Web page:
“The whole western side of South America is chock-a-block full of volcanoes. It’s interesting to me because it’s capped by glaciers and snow – when a volcano like that erupts, you get this snow and lava and the contrast is pretty spectacular. Llaima has had several eruptions in the past century and when it erupts, one of the things that can happen is it can melt a lot of the snow and ice. That produces an extra hazard that we don’t see with other volcanoes – big floods. So you have a big explosive eruption and the ash comes down and covers the snow or ice with a thick blanket, and that can melt the snow quickly enough that you get flash floods that come down the river valleys.

“Chile is pretty on the ball when it comes to monitoring their volcanoes – they’ve had two or three eruptions ongoing in the last five or six years. A couple of big volcanoes that don’t erupt very often had big eruptions and it’s something we didn’t hear a lot about in the northern hemisphere. That’s actually another interesting thing about volcanoes – if you’re far away from the equator in the north and south, the effects of a big eruption tend to stay more in the northern hemisphere or southern hemisphere. But as you start to get volcanoes closer to the equator, they can produce gas and ashes that go to both the northern and southern hemisphere. So big eruptions from places like Indonesia, those volcanoes can actually cause more significant global problems, to the point where they can actually change the weather. When Pinatubo erupted in 1991, the following year there was actually a measurable but slight decrease in the global average temperature because of the gases and the ash the volcano put up in the atmosphere.”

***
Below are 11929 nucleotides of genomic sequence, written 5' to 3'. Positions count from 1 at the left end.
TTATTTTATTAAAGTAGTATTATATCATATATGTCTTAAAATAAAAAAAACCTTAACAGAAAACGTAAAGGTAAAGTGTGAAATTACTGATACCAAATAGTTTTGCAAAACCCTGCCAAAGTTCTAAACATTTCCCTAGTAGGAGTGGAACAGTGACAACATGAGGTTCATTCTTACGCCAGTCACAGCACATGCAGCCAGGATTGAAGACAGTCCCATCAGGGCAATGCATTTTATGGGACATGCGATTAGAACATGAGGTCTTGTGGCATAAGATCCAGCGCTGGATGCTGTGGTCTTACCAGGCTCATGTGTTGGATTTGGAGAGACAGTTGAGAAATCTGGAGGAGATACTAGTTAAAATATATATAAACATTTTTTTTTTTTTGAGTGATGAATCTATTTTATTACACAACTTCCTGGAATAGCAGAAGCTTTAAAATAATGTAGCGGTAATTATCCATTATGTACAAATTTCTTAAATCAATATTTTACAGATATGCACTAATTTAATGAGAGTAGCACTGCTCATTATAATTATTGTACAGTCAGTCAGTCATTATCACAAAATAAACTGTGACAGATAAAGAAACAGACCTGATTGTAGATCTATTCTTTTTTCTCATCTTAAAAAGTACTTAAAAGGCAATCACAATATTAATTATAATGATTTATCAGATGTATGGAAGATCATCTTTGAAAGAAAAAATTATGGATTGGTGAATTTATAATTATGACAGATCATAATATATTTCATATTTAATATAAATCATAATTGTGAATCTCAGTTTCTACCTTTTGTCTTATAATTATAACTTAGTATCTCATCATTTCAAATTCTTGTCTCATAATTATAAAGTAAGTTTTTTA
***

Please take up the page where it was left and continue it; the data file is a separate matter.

Krakatoa, Indonesia

Photo: Flickr.com/ Ben Beiske

“Since the 1883 eruption, there have been several smaller eruptions that have rebuilt a volcanic island there – it’s a small island called Anak Krakatoa that has formed slowly over the last hundred years. It has periodic small eruptions, so the kind of eruption I’m talking about in Krakatoa is actually more of a continuation of the eruptions at that small island. It’s mainly explosive, but relatively small explosions, or maybe a little bit of lava. As far as I know, there are no signs that the entire caldera area of Krakatoa is getting another large eruption like the one in 1883. With volcanoes, some eruptions are dominated by melted rock – lava – pouring out of the Earth’s surface, and that’s called an effusive eruption. The other type is called an explosive eruption – that’s when material comes out of the ground as fragments of ash, rather than a liquid. Those eruptions cause a lot more problems, not just locally but regionally – you can still find ash in Texas that traveled roughly 2,000km from Yellowstone Park.

“The reason the 1883 eruption is so famous is that it happened at the right time. The telegraph system had just been put up, so it was probably the most widely broadcast eruption in history up to that point. It was absolutely a big eruption, but there was an eruption in 1815 that was a lot bigger – the Tambora eruption, which has been blamed for causing a winter so bad in the Northeast United States, it caused crops to fail.

Syracuse, New York

“My prediction is that there will be an eruption in Syracuse, NY, today [February 21, 2014]. The story behind that is that Syracuse University has an artist named Bob Wysocki who started making lava flows. He has a big furnace that can melt up to 300kg of rock – we’re actually trying to make underwater lava flows. One of the most common types of lava is pillow lava, which forms on the bottom of the ocean. There are lots of questions about how these things form, so Bob has built himself up about a three-foot by six-foot swimming pool that we’ve already done some experiments with – we poured lava into the pool! The flows he makes are, in order of magnitude, smaller than real lava flows, but you see a lot of the same features as lava flows, so you can design specific experiments to see what happens to lava flow under certain situations. For me, that’s really important because my interest is volcano/ice interaction. Most of the time, when there is an eruption in a volcano, it’s usually too remote or too dangerous to get to, so we have to wait until the eruption is over and then try to figure out what happened. But at Syracuse, we can make these little lava flows that are relatively predictable, so we can measure how thick the ice is, we can measure temperatures, and we can control and understand what’s happening in these remote volcanoes that would be pretty dangerous to go to and understand in the field.”